The family-owned business sells adaptive and ergonomic technology products for people who are blind, have a visual impairment, or other disability. Lesley Ann decided to see if she could get help in the way of donated gift cards and replacing adaptive equipment that people lost in the fires by leveraging some of her professional relationships with product manufacturers. “I called them up and said, ‘Now’s your chance to truly support something that you believe in. What can you donate?’ The thing is, even small stuff — like a mobility cane — is a really important piece of technology for someone who uses it. We had products and gift cards coming in from all over — even Europe! It was great to have the opportunity to do something very unique, and so very much needed. In fact, we just delivered another box over to the Earle Baum Center.”

CAPTION HERE “We are quite a tight-knit group in this community, and we love it,” Lesley Ann said. “And the Earle Baum Center is an important part of our community. They’re great people, and they serve a distinct need. Technology is so advanced these days. With the right product and the right training, people can maintain their independence. We love opportunities that the Earle Baum Center provides for us to be part of their work - for example, attending the tech fair and providing raffle prizes that encourage people to attend. We’re always looking for something that will set us apart — that’s just part of the heart of who we are, and we do it because we want to. We believe that if we look after each other, and we’re happy doing what we’re doing, it shows, and we all benefit.”

And he’s glad to share his story to help EBC. “Feeling sorry for yourself isn’t good for you or anybody else. EBC gives you the tools. They nudge you in a nice way. They’re upbeat, and they get you laughing. They bring life back to you.”


Remembering Mom

Cindy captured her mother’s vitality and gratitude in her video: “Life in Twilight.” Watch it at: www.earlebaum.org.

Betty Levin had been living by herself in Albuquerque, New Mexico, when she began to lose her vision to macular degeneration. Her loss of sight was particularly difficult for her, because, in addition to being a skilled handwriting analyst and collage artist, she was a life-long lover of fine literature, travel, music, cooking, and entertaining. Her loss of vision affected not only her safety and independence, but also her sense of identity.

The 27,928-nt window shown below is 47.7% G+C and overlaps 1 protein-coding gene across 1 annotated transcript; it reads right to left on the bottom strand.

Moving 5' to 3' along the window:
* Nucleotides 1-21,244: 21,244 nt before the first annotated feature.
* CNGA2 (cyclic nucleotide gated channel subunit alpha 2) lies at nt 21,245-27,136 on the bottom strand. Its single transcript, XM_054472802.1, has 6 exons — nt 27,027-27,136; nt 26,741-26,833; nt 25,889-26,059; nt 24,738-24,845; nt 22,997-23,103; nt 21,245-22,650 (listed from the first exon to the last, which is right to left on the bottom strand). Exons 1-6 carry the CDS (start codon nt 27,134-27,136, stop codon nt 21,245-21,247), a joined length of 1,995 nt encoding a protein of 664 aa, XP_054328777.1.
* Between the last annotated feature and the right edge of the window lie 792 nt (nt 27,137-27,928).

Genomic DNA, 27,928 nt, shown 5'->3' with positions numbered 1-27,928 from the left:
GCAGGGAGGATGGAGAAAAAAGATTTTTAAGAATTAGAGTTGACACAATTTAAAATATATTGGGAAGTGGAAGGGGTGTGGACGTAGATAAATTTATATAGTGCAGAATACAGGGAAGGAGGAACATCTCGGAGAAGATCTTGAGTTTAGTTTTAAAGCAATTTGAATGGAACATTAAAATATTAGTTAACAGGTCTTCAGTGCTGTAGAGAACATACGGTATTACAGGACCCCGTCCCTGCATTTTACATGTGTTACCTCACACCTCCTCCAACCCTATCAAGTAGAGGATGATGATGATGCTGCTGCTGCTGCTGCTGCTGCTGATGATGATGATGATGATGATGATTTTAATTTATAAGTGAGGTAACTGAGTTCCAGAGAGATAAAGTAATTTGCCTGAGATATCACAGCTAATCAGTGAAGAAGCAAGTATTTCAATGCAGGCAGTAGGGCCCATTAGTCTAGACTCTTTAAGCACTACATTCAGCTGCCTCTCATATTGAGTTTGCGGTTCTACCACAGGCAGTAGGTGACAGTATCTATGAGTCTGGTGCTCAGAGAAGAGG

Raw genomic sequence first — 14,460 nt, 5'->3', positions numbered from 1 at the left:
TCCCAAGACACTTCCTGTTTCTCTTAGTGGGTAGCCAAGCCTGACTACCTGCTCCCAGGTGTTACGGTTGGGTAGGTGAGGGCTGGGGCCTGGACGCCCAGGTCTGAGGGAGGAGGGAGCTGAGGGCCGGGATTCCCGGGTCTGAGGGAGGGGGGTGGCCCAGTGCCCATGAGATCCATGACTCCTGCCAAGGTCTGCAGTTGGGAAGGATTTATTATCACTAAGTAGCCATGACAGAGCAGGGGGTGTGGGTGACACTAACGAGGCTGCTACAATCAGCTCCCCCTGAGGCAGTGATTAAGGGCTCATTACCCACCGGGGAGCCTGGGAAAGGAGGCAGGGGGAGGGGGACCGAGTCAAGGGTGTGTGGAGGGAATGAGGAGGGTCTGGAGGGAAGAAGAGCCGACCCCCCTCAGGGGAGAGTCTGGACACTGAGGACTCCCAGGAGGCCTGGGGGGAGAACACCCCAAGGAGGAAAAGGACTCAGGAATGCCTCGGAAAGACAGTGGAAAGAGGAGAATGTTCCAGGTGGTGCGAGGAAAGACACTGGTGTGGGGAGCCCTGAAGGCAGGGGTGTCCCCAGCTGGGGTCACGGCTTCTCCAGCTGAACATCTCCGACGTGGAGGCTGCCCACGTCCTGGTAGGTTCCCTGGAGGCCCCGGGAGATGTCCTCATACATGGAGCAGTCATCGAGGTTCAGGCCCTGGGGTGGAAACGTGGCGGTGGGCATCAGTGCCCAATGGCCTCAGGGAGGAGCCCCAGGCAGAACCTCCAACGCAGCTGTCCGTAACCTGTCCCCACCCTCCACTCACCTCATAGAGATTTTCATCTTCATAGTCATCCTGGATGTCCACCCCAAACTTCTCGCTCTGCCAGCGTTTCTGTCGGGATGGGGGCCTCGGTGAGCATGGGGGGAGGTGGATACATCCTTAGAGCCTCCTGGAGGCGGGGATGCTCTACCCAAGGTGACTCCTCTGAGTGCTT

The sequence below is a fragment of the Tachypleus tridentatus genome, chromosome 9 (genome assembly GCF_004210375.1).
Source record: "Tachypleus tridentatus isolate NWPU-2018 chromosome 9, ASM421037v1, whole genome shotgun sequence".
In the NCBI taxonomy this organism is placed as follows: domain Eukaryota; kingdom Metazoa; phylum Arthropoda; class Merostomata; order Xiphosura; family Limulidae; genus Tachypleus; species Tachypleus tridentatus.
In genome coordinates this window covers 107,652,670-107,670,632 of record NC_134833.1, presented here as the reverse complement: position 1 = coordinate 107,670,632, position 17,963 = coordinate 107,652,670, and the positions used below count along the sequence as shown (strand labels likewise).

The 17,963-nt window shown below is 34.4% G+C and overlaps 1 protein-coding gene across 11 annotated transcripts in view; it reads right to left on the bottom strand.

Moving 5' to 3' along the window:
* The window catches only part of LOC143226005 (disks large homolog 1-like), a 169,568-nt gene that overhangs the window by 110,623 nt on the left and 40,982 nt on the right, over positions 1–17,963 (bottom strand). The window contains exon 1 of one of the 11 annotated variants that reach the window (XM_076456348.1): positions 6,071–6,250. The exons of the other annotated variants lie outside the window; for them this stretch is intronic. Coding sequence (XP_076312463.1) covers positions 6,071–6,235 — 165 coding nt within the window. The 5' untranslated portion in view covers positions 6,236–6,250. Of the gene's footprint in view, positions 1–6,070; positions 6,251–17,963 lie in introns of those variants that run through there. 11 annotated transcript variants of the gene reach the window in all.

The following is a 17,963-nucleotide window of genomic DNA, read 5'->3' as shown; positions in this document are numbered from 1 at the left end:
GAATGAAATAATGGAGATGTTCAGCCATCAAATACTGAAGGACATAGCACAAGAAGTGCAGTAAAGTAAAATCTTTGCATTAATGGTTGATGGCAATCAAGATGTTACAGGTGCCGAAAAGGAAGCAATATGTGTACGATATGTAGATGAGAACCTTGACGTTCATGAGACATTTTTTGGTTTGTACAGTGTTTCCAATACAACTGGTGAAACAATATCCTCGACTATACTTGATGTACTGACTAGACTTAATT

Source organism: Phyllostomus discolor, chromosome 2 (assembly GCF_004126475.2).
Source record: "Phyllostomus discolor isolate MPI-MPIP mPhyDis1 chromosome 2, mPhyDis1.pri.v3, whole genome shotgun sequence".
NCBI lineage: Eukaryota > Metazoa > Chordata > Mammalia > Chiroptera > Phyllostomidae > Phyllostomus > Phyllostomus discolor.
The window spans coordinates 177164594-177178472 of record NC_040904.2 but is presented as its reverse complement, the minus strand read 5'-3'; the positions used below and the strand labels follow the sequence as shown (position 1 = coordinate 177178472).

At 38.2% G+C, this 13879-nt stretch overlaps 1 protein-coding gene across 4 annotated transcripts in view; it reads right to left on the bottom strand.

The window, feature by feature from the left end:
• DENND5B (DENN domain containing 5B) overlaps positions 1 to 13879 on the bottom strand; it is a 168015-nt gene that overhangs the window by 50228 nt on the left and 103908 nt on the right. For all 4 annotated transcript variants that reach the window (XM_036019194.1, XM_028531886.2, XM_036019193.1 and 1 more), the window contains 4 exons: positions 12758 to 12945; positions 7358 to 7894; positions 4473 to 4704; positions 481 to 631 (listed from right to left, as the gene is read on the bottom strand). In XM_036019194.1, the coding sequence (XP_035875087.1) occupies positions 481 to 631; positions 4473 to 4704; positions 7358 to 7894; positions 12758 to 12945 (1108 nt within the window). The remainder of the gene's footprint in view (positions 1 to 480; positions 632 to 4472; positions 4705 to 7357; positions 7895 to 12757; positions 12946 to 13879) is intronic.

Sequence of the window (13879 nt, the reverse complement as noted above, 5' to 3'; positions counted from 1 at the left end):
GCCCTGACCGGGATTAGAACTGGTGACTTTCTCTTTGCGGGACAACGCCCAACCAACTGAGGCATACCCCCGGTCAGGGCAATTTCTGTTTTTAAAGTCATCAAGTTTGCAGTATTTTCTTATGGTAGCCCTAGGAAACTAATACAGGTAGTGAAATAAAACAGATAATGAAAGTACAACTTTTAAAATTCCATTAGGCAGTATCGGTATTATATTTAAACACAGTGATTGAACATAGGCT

And she wasn’t the only one affected. “When my mother started losing her vision,” Betty’s daughter Cindy Bishop said, “it became clear to me and my sisters that living on her own in a city far from us wasn’t going to cut it.”

Cindy was working with the Sonoma County Office of Education at the time, and her boss suggested she contact the Earle Baum Center. She spoke with EBC Vision Rehabilitation Instructor Patricia Jefferson. “She was a sympathetic resource, right from the start,” Cindy said. “She had gone through a similar situation with her own mother.”

Step by step, with EBC’s help, Cindy watched as her mom adjusted to her loss of vision. Betty attended therapy and support group sessions offered free-of-charge by EBC. She received personal orientation and mobility training, and as her confidence grew, she overcame her fears and feelings about using a white cane. She learned new ways to do tasks she thought she wouldn’t be able to do because of her loss of vision. She began to take classes in computer, dance, and weight loss. And she made many friends.

“Not only was my mom helped by the people at EBC, they became her really good friends,” Cindy said. Senior Assistive Technology Specialist Jacques Law was among them. “Jacques and his wife Leilani continued to visit my mom even after she had to give up her white cane for a walker. Their child used to refer to Mom as ‘Grandma Betty,’ and it meant so much to her,” Cindy said.

After enjoying a rich, full life, Betty Levin passed away last year at the age of 95. But her legacy lives on. She included EBC in her estate plans, so that her neighbors who are losing their vision will have access to the tools and training they need.

“I unearthed a few old emails from my mom in the past month,” Cindy said. “She was asking me to do something - some practical task -- and she said - this still chokes me up - ‘I hate to bother you. This shouldn’t take that long.’ She didn’t want to bother me. She didn’t want to be a burden. When she learned how to do things for herself at EBC, it helped her feel better, and it helped me, too!”



Mission

Our mission is to provide opportunities for people who are blind or visually impaired to improve and enrich their personal, social and economic lives.

The Earle Baum Center is a nonprofit regional community center in Santa Rosa California, serving people with sight loss in Napa, Sonoma, Lake and Mendocino Counties.

Vision

It is the Vision of the Earle Baum Center to facilitate personal independence and growth for people who are blind or vision impaired by:

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Hours of Operation
Monday - Thursday 8:00am to 4:00pm
Friday 8:00am to 3:00pm

Address
4539 Occidental Road
Santa Rosa, CA 95401

Phone: (707) 523-3222
Fax: (707) 636-2768
Email: ebc@earlebaum.org